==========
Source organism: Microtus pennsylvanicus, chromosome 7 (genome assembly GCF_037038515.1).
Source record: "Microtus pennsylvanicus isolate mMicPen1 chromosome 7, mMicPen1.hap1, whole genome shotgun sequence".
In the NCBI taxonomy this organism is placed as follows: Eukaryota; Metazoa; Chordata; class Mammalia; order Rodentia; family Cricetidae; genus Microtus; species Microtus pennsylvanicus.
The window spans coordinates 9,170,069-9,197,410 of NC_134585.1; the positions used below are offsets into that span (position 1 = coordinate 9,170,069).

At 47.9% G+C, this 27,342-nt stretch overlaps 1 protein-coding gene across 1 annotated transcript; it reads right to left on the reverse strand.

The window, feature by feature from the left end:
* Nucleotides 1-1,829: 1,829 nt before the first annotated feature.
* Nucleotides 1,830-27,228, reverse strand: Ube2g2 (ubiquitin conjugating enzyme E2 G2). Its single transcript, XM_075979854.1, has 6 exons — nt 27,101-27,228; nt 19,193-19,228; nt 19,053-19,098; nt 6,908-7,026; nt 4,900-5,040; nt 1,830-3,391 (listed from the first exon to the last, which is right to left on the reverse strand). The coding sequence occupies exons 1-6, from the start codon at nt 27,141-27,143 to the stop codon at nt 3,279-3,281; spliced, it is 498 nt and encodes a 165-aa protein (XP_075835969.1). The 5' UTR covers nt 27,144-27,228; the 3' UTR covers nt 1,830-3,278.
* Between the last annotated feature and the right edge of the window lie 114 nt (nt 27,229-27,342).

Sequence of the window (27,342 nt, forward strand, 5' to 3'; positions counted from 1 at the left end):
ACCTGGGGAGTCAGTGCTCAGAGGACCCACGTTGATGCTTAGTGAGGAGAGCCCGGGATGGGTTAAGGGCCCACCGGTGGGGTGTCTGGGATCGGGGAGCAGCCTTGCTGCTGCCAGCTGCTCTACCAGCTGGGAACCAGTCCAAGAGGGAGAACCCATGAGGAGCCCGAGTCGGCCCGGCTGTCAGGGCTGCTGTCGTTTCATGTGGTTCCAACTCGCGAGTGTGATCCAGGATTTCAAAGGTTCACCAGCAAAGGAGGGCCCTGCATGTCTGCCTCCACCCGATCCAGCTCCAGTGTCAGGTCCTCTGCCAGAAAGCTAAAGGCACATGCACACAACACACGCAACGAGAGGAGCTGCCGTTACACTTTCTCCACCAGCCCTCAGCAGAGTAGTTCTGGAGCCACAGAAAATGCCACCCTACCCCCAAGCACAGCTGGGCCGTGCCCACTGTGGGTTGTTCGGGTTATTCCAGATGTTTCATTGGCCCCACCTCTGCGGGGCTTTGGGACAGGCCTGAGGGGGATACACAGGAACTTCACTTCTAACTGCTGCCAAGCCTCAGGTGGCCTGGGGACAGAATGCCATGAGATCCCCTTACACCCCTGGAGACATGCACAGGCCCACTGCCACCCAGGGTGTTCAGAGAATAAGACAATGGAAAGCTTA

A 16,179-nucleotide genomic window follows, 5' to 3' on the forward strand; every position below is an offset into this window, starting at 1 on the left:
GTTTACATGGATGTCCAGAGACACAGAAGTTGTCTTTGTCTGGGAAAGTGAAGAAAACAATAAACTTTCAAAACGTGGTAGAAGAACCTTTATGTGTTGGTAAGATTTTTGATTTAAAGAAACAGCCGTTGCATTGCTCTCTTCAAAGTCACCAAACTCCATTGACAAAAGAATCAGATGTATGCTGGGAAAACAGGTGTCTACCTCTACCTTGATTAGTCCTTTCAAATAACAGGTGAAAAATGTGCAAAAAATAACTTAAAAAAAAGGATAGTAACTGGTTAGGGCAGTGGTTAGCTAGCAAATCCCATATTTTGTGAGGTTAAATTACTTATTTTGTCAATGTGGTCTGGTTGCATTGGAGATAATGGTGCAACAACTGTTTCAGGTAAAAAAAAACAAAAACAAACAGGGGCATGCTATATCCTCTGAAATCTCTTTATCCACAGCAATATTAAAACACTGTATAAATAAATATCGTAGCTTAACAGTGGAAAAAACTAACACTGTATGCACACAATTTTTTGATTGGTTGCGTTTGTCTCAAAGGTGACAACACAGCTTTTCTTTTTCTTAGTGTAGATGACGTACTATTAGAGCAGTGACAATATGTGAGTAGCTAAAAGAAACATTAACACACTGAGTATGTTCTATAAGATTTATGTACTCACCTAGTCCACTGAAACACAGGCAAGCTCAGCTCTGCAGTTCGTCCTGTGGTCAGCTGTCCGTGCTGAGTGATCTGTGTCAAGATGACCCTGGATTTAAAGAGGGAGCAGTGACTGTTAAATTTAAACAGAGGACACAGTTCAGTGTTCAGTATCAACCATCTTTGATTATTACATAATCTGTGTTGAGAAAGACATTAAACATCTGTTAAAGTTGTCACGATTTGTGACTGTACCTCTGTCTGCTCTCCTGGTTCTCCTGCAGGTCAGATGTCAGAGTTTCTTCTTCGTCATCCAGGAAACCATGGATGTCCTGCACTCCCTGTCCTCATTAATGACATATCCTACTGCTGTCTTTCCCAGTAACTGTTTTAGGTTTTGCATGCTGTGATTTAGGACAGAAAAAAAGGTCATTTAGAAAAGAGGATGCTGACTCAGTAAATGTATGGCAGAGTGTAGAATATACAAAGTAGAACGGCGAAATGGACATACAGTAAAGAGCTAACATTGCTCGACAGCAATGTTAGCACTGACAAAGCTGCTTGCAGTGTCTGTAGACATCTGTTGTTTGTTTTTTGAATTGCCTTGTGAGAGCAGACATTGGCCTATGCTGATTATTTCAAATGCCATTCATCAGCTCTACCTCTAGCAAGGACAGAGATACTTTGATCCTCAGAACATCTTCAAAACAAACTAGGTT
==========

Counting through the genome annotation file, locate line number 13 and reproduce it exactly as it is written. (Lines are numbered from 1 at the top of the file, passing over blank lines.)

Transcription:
GTTTACATGGATGTCCAGAGACACAGAAGTTGTCTTTGTCTGGGAAAGTGAAGAAAACAATAAACTTTCAAAACGTGGTAGAAGAACCTTTATGTGTTGGTAAGATTTTTGATTTAAAGAAACAGCCGTTGCATTGCTCTCTTCAAAGTCACCAAACTCCATTGACAAAAGAATCAGATGTATGCTGGGAAAACAGGTGTCTACCTCTACCTTGATTAGTCCTTTCAAATAACAGGTGAAAAATGTGCAAAAAATAACTTAAAAAAAAGGATAGTAACTGGTTAGGGCAGTGGTTAGCTAGCAAATCCCATATTTTGTGAGGTTAAATTACTTATTTTGTCAATGTGGTCTGGTTGCATTGGAGATAATGGTGCAACAACTGTTTCAGGTAAAAAAAAACAAAAACAAACAGGGGCATGCTATATCCTCTGAAATCTCTTTATCCACAGCAATATTAAAACACTGTATAAATAAATATCGTAGCTTAACAGTGGAAAAAACTAACACTGTATGCACACAATTTTTTGATTGGTTGCGTTTGTCTCAAAGGTGACAACACAGCTTTTCTTTTTCTTAGTGTAGATGACGTACTATTAGAGCAGTGACAATATGTGAGTAGCTAAAAGAAACATTAACACACTGAGTATGTTCTATAAGATTTATGTACTCACCTAGTCCACTGAAACACAGGCAAGCTCAGCTCTGCAGTTCGTCCTGTGGTCAGCTGTCCGTGCTGAGTGATCTGTGTCAAGATGACCCTGGATTTAAAGAGGGAGCAGTGACTGTTAAATTTAAACAGAGGACACAGTTCAGTGTTCAGTATCAACCATCTTTGATTATTACATAATCTGTGTTGAGAAAGACATTAAACATCTGTTAAAGTTGTCACGATTTGTGACTGTACCTCTGTCTGCTCTCCTGGTTCTCCTGCAGGTCAGATGTCAGAGTTTCTTCTTCGTCATCCAGGAAACCATGGATGTCCTGCACTCCCTGTCCTCATTAATGACATATCCTACTGCTGTCTTTCCCAGTAACTGTTTTAGGTTTTGCATGCTGTGATTTAGGACAGAAAAAAAGGTCATTTAGAAAAGAGGATGCTGACTCAGTAAATGTATGGCAGAGTGTAGAATATACAAAGTAGAACGGCGAAATGGACATACAGTAAAGAGCTAACATTGCTCGACAGCAATGTTAGCACTGACAAAGCTGCTTGCAGTGTCTGTAGACATCTGTTGTTTGTTTTTTGAATTGCCTTGTGAGAGCAGACATTGGCCTATGCTGATTATTTCAAATGCCATTCATCAGCTCTACCTCTAGCAAGGACAGAGATACTTTGATCCTCAGAACATCTTCAAAACAAACTAGGTT